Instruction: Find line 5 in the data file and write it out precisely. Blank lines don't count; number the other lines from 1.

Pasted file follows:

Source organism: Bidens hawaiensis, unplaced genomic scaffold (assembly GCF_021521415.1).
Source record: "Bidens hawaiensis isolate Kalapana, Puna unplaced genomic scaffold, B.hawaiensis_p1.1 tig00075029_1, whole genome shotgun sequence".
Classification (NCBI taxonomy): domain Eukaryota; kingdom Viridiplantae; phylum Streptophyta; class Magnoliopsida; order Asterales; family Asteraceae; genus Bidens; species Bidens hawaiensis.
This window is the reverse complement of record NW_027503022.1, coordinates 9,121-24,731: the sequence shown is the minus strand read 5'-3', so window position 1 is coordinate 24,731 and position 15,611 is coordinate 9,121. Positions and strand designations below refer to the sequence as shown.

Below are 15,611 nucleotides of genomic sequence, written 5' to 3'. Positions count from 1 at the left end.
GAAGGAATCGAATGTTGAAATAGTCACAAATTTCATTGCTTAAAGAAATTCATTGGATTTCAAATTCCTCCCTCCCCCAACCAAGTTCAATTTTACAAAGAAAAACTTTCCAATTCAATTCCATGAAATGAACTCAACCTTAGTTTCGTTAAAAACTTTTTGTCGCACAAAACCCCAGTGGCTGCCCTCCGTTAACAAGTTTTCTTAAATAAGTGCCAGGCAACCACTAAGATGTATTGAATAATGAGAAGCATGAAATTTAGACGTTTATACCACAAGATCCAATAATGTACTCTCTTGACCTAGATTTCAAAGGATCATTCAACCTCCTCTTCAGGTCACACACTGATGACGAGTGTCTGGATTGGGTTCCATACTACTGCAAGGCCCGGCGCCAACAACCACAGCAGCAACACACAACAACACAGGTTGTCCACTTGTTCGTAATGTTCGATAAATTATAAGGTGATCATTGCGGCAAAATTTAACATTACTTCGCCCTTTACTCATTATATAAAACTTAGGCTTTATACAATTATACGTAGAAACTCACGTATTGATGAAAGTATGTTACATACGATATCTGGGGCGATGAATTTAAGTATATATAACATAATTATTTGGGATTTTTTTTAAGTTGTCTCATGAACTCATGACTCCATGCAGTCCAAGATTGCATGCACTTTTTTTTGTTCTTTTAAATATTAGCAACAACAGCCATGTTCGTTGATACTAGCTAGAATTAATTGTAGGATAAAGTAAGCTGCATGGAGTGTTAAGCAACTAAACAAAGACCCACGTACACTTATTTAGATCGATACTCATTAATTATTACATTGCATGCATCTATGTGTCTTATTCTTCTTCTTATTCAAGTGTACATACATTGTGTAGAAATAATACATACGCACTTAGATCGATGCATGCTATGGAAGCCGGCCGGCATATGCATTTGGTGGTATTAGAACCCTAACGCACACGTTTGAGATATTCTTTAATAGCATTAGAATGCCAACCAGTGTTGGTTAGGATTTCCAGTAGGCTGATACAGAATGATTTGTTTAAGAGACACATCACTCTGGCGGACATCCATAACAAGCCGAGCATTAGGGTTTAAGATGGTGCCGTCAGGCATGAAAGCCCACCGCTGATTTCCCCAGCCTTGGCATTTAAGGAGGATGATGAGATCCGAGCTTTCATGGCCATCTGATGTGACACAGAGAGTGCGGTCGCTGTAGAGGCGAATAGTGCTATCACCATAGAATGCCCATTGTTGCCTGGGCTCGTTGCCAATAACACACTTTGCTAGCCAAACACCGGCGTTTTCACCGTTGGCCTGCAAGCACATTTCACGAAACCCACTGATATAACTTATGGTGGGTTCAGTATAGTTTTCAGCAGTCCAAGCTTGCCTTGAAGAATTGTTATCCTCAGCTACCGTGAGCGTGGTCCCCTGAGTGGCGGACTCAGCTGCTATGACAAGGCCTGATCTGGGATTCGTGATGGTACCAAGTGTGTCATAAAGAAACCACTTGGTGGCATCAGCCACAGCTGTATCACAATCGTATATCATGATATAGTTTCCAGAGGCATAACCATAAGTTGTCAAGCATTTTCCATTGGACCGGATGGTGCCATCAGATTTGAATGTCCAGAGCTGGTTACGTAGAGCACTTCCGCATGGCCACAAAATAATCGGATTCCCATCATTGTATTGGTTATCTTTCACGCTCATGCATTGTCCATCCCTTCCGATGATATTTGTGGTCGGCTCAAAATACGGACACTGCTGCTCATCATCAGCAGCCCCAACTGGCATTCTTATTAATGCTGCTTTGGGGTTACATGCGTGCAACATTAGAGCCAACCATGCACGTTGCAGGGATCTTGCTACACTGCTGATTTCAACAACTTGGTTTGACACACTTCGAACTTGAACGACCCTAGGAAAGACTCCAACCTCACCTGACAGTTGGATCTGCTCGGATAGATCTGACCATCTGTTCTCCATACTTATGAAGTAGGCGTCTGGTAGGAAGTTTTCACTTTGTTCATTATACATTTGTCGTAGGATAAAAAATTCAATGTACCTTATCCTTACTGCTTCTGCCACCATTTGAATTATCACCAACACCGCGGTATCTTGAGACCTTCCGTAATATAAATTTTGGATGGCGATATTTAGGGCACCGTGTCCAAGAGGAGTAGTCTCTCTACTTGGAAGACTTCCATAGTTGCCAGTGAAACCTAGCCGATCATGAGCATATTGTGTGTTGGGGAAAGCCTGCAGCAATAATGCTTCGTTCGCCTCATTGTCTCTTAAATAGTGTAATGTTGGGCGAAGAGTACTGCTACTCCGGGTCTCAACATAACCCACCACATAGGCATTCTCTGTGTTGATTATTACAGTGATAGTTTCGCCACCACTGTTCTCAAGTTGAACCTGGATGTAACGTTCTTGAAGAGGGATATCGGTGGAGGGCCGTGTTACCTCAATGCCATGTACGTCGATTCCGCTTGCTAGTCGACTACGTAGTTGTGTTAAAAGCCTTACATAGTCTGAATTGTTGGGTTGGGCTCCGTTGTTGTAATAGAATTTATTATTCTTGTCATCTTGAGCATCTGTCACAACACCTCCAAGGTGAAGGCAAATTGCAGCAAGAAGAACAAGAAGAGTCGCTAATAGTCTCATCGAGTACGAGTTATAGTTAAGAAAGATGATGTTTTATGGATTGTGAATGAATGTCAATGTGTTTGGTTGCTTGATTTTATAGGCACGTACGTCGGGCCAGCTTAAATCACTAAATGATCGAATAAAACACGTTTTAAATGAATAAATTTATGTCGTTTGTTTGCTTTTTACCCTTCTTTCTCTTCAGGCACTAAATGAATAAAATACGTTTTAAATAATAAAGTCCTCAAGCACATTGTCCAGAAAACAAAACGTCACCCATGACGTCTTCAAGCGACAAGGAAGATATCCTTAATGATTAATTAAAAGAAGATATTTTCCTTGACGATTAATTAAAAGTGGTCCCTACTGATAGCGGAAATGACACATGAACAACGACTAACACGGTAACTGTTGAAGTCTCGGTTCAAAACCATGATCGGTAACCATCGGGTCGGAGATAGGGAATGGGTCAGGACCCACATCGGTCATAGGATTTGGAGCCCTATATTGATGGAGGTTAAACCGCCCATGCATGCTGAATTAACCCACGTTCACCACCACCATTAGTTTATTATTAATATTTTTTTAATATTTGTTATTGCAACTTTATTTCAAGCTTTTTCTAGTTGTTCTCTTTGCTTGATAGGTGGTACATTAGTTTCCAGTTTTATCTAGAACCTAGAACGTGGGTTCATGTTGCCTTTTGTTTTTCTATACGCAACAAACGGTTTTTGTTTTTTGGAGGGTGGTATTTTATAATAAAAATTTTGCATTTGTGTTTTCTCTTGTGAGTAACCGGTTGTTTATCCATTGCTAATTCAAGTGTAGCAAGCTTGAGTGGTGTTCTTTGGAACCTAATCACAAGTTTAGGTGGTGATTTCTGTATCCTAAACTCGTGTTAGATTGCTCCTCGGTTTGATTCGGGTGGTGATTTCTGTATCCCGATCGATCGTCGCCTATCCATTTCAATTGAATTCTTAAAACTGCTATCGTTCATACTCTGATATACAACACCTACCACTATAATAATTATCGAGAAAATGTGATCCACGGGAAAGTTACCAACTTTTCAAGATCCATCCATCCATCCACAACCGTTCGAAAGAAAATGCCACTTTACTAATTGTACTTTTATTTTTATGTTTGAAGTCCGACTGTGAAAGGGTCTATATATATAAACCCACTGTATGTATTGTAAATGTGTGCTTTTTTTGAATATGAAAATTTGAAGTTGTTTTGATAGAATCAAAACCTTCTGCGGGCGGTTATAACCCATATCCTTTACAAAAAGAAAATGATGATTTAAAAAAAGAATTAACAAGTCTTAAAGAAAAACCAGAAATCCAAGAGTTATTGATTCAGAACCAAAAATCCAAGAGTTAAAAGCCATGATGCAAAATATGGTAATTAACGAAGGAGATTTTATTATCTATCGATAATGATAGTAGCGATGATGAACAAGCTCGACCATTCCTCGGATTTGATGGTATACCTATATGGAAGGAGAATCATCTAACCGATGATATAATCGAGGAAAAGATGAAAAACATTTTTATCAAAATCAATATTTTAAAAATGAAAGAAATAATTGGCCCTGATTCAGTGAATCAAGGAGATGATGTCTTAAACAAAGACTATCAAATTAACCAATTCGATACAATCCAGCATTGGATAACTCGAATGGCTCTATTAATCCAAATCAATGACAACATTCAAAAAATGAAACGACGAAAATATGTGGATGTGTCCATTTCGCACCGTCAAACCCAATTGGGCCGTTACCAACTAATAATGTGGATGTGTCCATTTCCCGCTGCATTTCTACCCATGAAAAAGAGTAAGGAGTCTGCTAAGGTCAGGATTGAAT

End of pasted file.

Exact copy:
Below are 15,611 nucleotides of genomic sequence, written 5' to 3'. Positions count from 1 at the left end.